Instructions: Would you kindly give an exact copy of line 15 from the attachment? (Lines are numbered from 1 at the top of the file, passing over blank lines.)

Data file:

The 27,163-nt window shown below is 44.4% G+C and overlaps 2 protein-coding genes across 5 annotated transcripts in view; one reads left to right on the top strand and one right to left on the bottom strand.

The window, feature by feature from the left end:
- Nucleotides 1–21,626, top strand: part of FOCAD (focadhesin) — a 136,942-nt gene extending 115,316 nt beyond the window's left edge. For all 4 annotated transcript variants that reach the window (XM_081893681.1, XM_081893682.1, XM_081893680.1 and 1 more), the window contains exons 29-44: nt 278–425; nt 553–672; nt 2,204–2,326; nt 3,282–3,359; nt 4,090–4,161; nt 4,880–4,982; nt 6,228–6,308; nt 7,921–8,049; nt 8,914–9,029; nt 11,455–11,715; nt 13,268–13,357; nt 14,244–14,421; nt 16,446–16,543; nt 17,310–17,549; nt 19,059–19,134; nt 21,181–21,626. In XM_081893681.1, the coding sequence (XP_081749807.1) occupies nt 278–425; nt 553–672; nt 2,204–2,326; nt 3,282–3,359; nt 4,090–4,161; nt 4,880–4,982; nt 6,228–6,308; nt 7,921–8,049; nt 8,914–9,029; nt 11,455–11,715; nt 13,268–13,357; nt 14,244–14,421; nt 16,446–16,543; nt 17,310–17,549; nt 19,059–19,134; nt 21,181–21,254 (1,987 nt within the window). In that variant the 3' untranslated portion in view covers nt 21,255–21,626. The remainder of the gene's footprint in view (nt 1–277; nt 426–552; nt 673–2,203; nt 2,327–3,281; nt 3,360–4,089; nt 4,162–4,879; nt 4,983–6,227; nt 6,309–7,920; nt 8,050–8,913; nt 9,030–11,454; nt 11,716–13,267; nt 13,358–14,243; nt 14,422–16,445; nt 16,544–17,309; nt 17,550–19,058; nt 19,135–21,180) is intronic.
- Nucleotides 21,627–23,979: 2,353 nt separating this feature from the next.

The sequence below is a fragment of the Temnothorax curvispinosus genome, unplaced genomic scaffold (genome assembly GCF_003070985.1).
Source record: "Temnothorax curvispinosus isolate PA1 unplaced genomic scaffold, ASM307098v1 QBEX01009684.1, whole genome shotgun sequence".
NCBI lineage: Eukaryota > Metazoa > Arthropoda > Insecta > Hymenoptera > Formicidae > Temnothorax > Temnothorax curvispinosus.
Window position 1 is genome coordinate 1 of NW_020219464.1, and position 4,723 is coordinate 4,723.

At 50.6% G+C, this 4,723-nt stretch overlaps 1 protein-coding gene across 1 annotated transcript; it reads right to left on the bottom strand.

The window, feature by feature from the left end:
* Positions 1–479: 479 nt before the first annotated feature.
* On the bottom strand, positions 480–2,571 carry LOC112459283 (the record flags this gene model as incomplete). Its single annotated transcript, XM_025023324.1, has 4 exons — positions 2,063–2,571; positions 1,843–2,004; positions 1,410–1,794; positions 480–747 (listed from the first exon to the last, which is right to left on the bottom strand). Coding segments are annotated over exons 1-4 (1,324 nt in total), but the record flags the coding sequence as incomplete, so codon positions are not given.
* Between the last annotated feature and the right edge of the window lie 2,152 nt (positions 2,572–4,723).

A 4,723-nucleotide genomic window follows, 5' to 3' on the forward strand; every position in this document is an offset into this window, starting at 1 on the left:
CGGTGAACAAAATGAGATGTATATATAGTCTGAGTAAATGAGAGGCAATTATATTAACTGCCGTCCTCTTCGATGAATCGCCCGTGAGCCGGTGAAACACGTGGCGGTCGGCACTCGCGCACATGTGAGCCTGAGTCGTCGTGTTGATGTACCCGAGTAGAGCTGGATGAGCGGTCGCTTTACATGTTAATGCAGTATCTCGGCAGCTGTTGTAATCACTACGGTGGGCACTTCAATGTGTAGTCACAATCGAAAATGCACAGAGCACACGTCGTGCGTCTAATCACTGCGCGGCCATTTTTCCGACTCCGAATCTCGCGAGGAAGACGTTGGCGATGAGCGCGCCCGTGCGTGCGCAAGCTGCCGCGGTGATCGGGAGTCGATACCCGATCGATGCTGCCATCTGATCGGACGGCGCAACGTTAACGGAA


CGGTGAACAAAATGAGATGTATATATAGTCTGAGTAAATGAGAGGCAATTATATTAACTGCCGTCCTCTTCGATGAATCGCCCGTGAGCCGGTGAAACACGTGGCGGTCGGCACTCGCGCACATGTGAGCCTGAGTCGTCGTGTTGATGTACCCGAGTAGAGCTGGATGAGCGGTCGCTTTACATGTTAATGCAGTATCTCGGCAGCTGTTGTAATCACTACGGTGGGCACTTCAATGTGTAGTCACAATCGAAAATGCACAGAGCACACGTCGTGCGTCTAATCACTGCGCGGCCATTTTTCCGACTCCGAATCTCGCGAGGAAGACGTTGGCGATGAGCGCGCCCGTGCGTGCGCAAGCTGCCGCGGTGATCGGGAGTCGATACCCGATCGATGCTGCCATCTGATCGGACGGCGCAACGTTAACGGAA